One building defined the early history of a boom-and-bust town located in present-day North Omaha. Despite only being open for a short time, the building left a long shadow on the area. This is a history of the Saratoga Springs Hotel in the town of Saratoga, Nebraska Territory.
Starting a Town
Erastus Beadle came to the Nebraska Territory from New York State in 1856 to found a town. Representing a group of real estate speculators from Upstate, he found a large swath of land available and established the Sulphur Springs Town Company to invest. The land sat in between Omaha City and Florence. However, it wasn’t enough to just call his land a town; Beadle needed buildings. After a post office was established another group of investors decided to build a hotel and called it the Saratoga Springs Hotel.
Saratoga Springs Hotel
Named after the town in Upstate New York, Saratoga Springs Hotel was open for three years. In 1857, a hotel company was organized and raised $100,000 to construct the building across an entire block at Saunders Street and Grand Avenue.
According to town founder Beadle’s diary, architectural plans were made in Philadelphia, and the building was designed in the Italianate Revival style that was popular in that era. When the original investors backed out, the Saratoga Springs Town Company put up the money and built the hotel. Built in less than a year, there was a stone foundation and with wooden walls and roof. Lumber was shipped via steamboat on the Missouri. For a while, the business was alternately called the Trinity House and the Central House.
It was probably at the Saratoga Springs Hotel that a group of town fathers decided to ask the Nebraska Territory Legislature for the original charter of the University of Nebraska, which was awarded to them in 1857. However, they never moved on it, and the university was later built in Lincoln. Other schemes were hatched in Saratoga though, including its popular race track, which eventually became the Omaha Driving Park. Paulsen’s Mill sat opposite of the hotel along a creek, and there were other businesses in the area. Despite there being no formal town in existence, for a short time there was still a need for a hotel.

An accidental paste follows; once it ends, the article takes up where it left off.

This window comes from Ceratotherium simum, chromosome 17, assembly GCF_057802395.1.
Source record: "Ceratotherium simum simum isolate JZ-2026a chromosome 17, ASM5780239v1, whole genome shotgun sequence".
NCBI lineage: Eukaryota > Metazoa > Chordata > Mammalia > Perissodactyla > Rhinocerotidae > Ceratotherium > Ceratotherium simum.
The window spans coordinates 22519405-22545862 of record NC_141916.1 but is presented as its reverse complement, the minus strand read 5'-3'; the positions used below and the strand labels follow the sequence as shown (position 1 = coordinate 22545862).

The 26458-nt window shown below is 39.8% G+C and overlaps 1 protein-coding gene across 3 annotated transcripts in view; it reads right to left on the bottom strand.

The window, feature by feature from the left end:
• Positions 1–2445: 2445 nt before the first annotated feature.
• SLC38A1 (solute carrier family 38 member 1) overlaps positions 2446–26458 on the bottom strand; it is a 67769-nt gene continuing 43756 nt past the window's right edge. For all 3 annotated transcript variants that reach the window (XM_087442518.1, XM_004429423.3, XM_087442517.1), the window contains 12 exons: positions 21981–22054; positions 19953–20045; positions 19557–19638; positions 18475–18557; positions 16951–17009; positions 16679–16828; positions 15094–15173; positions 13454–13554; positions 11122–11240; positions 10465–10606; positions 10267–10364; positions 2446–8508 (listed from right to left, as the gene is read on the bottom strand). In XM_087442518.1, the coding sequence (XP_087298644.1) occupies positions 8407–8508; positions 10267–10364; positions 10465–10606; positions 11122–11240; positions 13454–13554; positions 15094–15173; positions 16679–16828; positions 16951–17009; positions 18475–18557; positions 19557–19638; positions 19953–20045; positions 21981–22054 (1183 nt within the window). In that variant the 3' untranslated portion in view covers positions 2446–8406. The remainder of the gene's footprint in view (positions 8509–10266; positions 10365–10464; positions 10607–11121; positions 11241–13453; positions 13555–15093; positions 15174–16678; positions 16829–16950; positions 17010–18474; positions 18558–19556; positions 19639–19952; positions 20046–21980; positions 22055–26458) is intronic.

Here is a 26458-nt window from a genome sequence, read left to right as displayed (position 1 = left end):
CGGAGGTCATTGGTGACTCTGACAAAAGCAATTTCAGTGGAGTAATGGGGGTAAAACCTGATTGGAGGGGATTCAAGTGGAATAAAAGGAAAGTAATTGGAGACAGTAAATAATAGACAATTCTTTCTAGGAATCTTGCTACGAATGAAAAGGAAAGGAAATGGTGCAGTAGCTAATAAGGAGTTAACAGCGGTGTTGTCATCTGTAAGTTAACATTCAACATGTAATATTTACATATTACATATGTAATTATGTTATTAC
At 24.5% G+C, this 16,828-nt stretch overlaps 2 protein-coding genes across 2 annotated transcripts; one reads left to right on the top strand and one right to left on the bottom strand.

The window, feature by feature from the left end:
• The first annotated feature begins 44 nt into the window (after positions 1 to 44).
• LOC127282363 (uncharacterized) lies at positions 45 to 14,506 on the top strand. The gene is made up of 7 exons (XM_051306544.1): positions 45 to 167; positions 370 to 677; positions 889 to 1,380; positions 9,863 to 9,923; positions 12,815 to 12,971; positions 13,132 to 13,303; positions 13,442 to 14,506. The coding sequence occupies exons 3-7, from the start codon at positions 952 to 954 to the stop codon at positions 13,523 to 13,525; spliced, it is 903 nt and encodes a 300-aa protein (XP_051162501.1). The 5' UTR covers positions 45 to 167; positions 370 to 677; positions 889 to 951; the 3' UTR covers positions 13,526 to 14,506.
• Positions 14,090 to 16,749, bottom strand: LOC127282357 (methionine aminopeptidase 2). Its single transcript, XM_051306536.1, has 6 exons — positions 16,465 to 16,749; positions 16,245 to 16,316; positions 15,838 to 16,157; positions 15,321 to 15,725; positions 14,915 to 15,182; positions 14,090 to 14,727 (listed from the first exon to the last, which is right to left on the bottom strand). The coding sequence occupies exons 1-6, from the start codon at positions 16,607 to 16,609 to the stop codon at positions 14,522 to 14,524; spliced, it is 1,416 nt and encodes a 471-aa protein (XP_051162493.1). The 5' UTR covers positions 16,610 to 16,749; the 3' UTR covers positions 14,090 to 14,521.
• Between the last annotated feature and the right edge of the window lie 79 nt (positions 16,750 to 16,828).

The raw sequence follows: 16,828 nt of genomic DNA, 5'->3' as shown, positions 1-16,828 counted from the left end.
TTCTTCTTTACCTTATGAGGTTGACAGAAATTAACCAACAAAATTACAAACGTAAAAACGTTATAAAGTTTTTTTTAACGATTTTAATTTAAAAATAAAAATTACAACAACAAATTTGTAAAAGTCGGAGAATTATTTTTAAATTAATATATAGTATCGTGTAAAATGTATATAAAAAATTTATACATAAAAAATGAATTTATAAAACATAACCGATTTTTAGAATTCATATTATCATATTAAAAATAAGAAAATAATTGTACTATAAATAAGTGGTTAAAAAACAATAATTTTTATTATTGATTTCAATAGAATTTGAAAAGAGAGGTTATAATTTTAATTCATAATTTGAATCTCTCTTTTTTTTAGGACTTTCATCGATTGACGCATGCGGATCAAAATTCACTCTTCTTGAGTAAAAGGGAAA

After operating for three years, the hotel closed. After two months of sitting empty in 1860, the hotel was converted to a school.
On September 17, 1863 the first classes were held at Brownell Hall. The Nebraska Territory’s Episcopal bishop, Joseph Talbott, paid $3,500 for six acres of land and the former Saratoga Springs building. For three years Brownell Hall was a boarding school that hosted as many as 30 female students from Nebraska City, Florence, Fontanelle, Decatur and Omaha City. During their time at the school, girls weren’t allowed to go to the nearby springs at Horseshoe Bend alone. Apparently there were Native Americans living there, and because of rumored raids by nearby tribes the school wouldn’t let them go on their own.
Starting in 1864, the school hosted a strawberry festival that attracted Omahans to ride an omnibus to the school.
In fall 1866, a new building was constructed in downtown Omaha and the school moved out. Today, the Brownell-Talbot Academy continues from these pioneer roots.
After Brownell Hall moved out in 1866, the building once again offered boarding and was called the Grand Hotel. For more than 30 years, the same building served hundreds of customers. Starting in the late 1860s, reports from Omaha newspapers and beyond told quips and stories from the business, which was called the Saratoga Hotel in its later years.
Located near the Omaha Driving Park and a mile from Fort Omaha, the Grand Hotel was in a fine position to serve patrons. I’ve discerned from mentions in the local newspapers that the Saratoga Hotel operated at North 24th and Grand Avenue into 1890. Around 1891, a new building was constructed on the northwest corner of North 24th and Ames Avenue and the hotel moved there. It operated through the 1898 Trans-Mississippi Exposition, then was closed around 1900. That corner became the home of the iconic Lane Drugs afterwards.
Today, there is no sign of the Grand Hotel or its predecessors. Instead, its just another blip on the history radar that few people in North Omaha even know about.